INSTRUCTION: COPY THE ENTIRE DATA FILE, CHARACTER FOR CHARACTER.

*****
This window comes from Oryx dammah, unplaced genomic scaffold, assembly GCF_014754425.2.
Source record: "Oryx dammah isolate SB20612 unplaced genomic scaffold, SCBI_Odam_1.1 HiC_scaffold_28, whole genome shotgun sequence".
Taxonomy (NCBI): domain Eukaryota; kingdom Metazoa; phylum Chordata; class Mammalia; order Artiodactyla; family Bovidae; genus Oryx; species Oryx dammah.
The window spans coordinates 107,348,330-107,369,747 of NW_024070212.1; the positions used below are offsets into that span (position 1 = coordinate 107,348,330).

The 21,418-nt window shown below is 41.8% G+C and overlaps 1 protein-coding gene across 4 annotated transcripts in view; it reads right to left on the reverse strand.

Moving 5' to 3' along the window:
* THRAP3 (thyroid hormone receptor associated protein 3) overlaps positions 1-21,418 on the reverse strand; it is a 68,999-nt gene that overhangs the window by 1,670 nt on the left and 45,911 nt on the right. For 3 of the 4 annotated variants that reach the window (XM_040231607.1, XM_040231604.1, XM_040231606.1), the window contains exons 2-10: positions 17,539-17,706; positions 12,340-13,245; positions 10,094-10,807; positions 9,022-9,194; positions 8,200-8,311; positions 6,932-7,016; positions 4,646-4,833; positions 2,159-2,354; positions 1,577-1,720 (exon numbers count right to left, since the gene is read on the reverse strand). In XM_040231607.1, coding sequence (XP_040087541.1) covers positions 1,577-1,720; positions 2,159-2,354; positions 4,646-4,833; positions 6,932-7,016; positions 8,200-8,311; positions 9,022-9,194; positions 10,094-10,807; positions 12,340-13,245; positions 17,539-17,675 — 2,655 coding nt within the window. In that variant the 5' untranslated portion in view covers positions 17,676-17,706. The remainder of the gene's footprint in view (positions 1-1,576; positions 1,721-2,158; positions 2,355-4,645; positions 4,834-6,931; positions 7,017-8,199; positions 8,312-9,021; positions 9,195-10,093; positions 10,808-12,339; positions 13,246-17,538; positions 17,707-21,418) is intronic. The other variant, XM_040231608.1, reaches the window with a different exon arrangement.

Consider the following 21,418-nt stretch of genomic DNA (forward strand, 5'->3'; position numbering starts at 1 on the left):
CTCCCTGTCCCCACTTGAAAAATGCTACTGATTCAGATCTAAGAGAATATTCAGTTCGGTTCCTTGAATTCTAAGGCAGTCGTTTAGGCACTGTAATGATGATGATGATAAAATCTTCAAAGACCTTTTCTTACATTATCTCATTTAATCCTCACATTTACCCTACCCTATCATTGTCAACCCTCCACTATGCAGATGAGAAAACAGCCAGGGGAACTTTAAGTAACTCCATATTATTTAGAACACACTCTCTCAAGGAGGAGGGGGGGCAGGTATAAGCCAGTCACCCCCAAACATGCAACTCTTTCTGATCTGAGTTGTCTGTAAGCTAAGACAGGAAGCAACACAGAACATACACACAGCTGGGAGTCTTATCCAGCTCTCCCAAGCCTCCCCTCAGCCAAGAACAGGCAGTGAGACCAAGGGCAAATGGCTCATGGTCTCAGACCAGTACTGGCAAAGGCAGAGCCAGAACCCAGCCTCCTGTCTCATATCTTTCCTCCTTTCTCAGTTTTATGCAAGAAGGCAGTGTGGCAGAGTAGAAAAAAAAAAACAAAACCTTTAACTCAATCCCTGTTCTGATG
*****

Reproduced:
This window comes from Oryx dammah, unplaced genomic scaffold, assembly GCF_014754425.2.
Source record: "Oryx dammah isolate SB20612 unplaced genomic scaffold, SCBI_Odam_1.1 HiC_scaffold_28, whole genome shotgun sequence".
Taxonomy (NCBI): domain Eukaryota; kingdom Metazoa; phylum Chordata; class Mammalia; order Artiodactyla; family Bovidae; genus Oryx; species Oryx dammah.
The window spans coordinates 107,348,330-107,369,747 of NW_024070212.1; the positions used below are offsets into that span (position 1 = coordinate 107,348,330).

The 21,418-nt window shown below is 41.8% G+C and overlaps 1 protein-coding gene across 4 annotated transcripts in view; it reads right to left on the reverse strand.

Moving 5' to 3' along the window:
* THRAP3 (thyroid hormone receptor associated protein 3) overlaps positions 1-21,418 on the reverse strand; it is a 68,999-nt gene that overhangs the window by 1,670 nt on the left and 45,911 nt on the right. For 3 of the 4 annotated variants that reach the window (XM_040231607.1, XM_040231604.1, XM_040231606.1), the window contains exons 2-10: positions 17,539-17,706; positions 12,340-13,245; positions 10,094-10,807; positions 9,022-9,194; positions 8,200-8,311; positions 6,932-7,016; positions 4,646-4,833; positions 2,159-2,354; positions 1,577-1,720 (exon numbers count right to left, since the gene is read on the reverse strand). In XM_040231607.1, coding sequence (XP_040087541.1) covers positions 1,577-1,720; positions 2,159-2,354; positions 4,646-4,833; positions 6,932-7,016; positions 8,200-8,311; positions 9,022-9,194; positions 10,094-10,807; positions 12,340-13,245; positions 17,539-17,675 — 2,655 coding nt within the window. In that variant the 5' untranslated portion in view covers positions 17,676-17,706. The remainder of the gene's footprint in view (positions 1-1,576; positions 1,721-2,158; positions 2,355-4,645; positions 4,834-6,931; positions 7,017-8,199; positions 8,312-9,021; positions 9,195-10,093; positions 10,808-12,339; positions 13,246-17,538; positions 17,707-21,418) is intronic. The other variant, XM_040231608.1, reaches the window with a different exon arrangement.

Consider the following 21,418-nt stretch of genomic DNA (forward strand, 5'->3'; position numbering starts at 1 on the left):
CTCCCTGTCCCCACTTGAAAAATGCTACTGATTCAGATCTAAGAGAATATTCAGTTCGGTTCCTTGAATTCTAAGGCAGTCGTTTAGGCACTGTAATGATGATGATGATAAAATCTTCAAAGACCTTTTCTTACATTATCTCATTTAATCCTCACATTTACCCTACCCTATCATTGTCAACCCTCCACTATGCAGATGAGAAAACAGCCAGGGGAACTTTAAGTAACTCCATATTATTTAGAACACACTCTCTCAAGGAGGAGGGGGGGCAGGTATAAGCCAGTCACCCCCAAACATGCAACTCTTTCTGATCTGAGTTGTCTGTAAGCTAAGACAGGAAGCAACACAGAACATACACACAGCTGGGAGTCTTATCCAGCTCTCCCAAGCCTCCCCTCAGCCAAGAACAGGCAGTGAGACCAAGGGCAAATGGCTCATGGTCTCAGACCAGTACTGGCAAAGGCAGAGCCAGAACCCAGCCTCCTGTCTCATATCTTTCCTCCTTTCTCAGTTTTATGCAAGAAGGCAGTGTGGCAGAGTAGAAAAAAAAAAACAAAACCTTTAACTCAATCCCTGTTCTGATG